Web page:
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Canada‘s Heather Moyse and Kaillie Humphries hug their family members after winning gold February 19, 2014 in the women‘s bobsled competition at the Sochi Games. (John Lehmann/The Globe and Mail)
Canada‘s Heather Moyse and Kaillie Humphries hug their family members after winning gold February 19, 2014 in the women‘s bobsled competition at the Sochi Games. (John Lehmann/The Globe and Mail)

Canada's Humphries and Moyse slide to gold in women's bobsleigh Add to ...

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Kaillie Humphries and Heather Moyse aren’t used to racing from behind. The reigning Olympic gold medalists in women’s bobsleigh prefer to lead from the start, to be in control of their destinies.

But at the end of their final run here in the mountains above Sochi, Humphries and Moyse found themselves in an unfamiliar second place, watching on a monitor as the first-place U.S. team of Elana Meyers and Lauryn Williams came hurtling down the track.

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The Canadians hugged tightly as the Americans pushed off to a slightly faster start than they had managed, the possibility they’d fall just short of gold plain in their faces. Then smiles crept in and they hopefully clasped hands as the American sled bumped off one corner than another, costing precious fractions of seconds.

Finally – when it was clear they had won another gold by a tenth of a second – they screamed, hugged and jumped around the finish like, well, they were repeat Olympic champions.

“When you have to rely on somebody else, or wait and see, it makes it hard, because it’s out of your control. It wasn’t easy, but it also makes it that much more fun when your hard work and effort all pays off,” Humphries said of the emotions she went through watching the U.S. sled come down the track on the fourth and final run. “I never wish bad on people but I was thinking ‘just make a few mistakes, please’.”

The gold medal was Canada’s fifth of these Olympics, and ended an eight-day drought between top-of-the-podium finishes.

Humphries and Moyse, driving the sled known as Canada-1, trailed the U.S. team after Tuesday’s first two runs by an intimidating 0.23 seconds. However, they never lost confidence. “Tomorrow we will be back to claim what's ours! Hunt or Be Hunted!” Humphries posted on her Twitter feed, along with a picture of she and Moyse celebrating on the podium in Whistler four years before.

And hunt they did. Canada-1 cut the U.S. lead in half with a blistering third run, setting the stage for the dramatic finale.

Humphries, who makes a habit of not looking at the scoreboard between runs, got into the sled for the last run with a single question for Moyse. Could it be done? “I just looked at her and said ‘it’s possible’ – and that’s all Kaillie needed to know. That the gap wasn’t closed, but it was possible,” Moyse said.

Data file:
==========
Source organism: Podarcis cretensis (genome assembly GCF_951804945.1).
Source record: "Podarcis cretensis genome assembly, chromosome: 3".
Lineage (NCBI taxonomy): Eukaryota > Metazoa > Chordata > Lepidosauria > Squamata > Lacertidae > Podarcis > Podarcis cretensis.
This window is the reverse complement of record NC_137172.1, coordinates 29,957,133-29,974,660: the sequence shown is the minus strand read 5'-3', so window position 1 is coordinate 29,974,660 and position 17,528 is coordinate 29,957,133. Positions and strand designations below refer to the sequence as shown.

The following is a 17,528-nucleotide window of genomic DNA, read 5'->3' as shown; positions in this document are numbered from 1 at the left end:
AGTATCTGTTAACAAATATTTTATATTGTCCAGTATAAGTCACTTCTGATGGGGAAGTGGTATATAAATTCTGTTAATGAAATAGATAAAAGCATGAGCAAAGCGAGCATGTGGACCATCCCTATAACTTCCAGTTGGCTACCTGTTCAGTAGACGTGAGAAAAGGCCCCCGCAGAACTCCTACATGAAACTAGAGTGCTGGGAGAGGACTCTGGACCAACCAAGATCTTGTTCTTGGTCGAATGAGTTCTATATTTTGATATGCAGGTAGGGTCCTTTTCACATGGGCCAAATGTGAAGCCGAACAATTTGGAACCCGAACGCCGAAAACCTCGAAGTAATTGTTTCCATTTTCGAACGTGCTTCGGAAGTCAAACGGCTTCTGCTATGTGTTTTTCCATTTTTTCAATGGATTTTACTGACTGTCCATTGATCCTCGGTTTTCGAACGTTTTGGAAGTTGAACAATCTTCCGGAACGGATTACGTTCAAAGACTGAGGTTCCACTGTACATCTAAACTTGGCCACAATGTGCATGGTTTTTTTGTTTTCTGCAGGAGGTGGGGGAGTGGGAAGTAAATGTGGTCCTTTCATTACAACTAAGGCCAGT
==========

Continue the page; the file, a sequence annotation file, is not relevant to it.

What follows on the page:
Without mentioning the error-filled final run by Meyers and Williams, Humphries and Moyse attributed their win to not making mistakes. “I don’t know if [the win was] so much a comeback as it just was consistency. Heather and I had four extremely consistent pushes and I drove four very consistent runs. And that’s the key to an Olympics or a World Championship title. When it’s two days and its four runs, there’s a lot that can happen.”

The repeat gold medal completes a winding road back to the podium for the tandem, one that saw Moyse take time off to pursue other sporting interests – she’s a track cyclist and a member of Canada’s national rugby team – that was extended by a 2012 hip surgery to repair a torn labrum.

The 35-year-old only returned to Calgary’s Ice House bobsleigh training track in September, and had to requalify to make the national team. Then she had to earn her old job back as Humphries’ brakeman, a spot ably occupied in her absence by Chelsea Valois, who finished in 13th place Wednesday along with Canada-2 pilot Jennifer Ciochetti.

Moyse admits she “had no idea” after her surgery whether she could make it back to the Olympics, let alone win another gold medal. “We’re talking about a sport that comes down to hundredths of a second… You have to believe that it’s possible. A lot can happen at the Olympic Games, a lot can happen en route.”

Humphries – who kept Canada-1 at the top of the World Cup charts even in Moyse’s absence – is now unquestionably the sport’s dominant driver. But she said it was special to repeat as Olympic champions with Moyse. “When she showed up in September I was extremely ecstatic, beyond words... It was a dream come true to have her back, and it wouldn’t have been possible without her here.”

The Canadians’ comeback win barely dimmed an amazing introduction to the sport for silver medalist Williams, who sat in a bobsleigh for the first time only in July, and narrowly missed becoming the first female athlete to win a gold medal in each of the Summer and Winter Olympics. The sprinter won gold as part of the U.S. 4x100 relay team at the London 2012 Olympics.

Jamie Greubel and Aja Evans, also of the U.S., took the bronze here.

After their repeat win, Humphries and Moyse faced the obvious question: would they try for the three-peat in 2018?

Humphries giggled at the idea. “We’ll see,” she said, before adding that she intended to give it a try. “As of right now, I will say yes, I plan on continuing… I’ve new goals, new dreams, new things that I’d set out at the start of this year that I’m really hoping pan out. If those all work, then yeah, you’ll see me around for the next four years.”

Humphries used the first-person singular in her answer. Moyse remained smiling, silent and noncommittal – just soaking up the moment.

“We’re going to go have a party first,” Moyse said.

Follow me on Twitter: @markmackinnon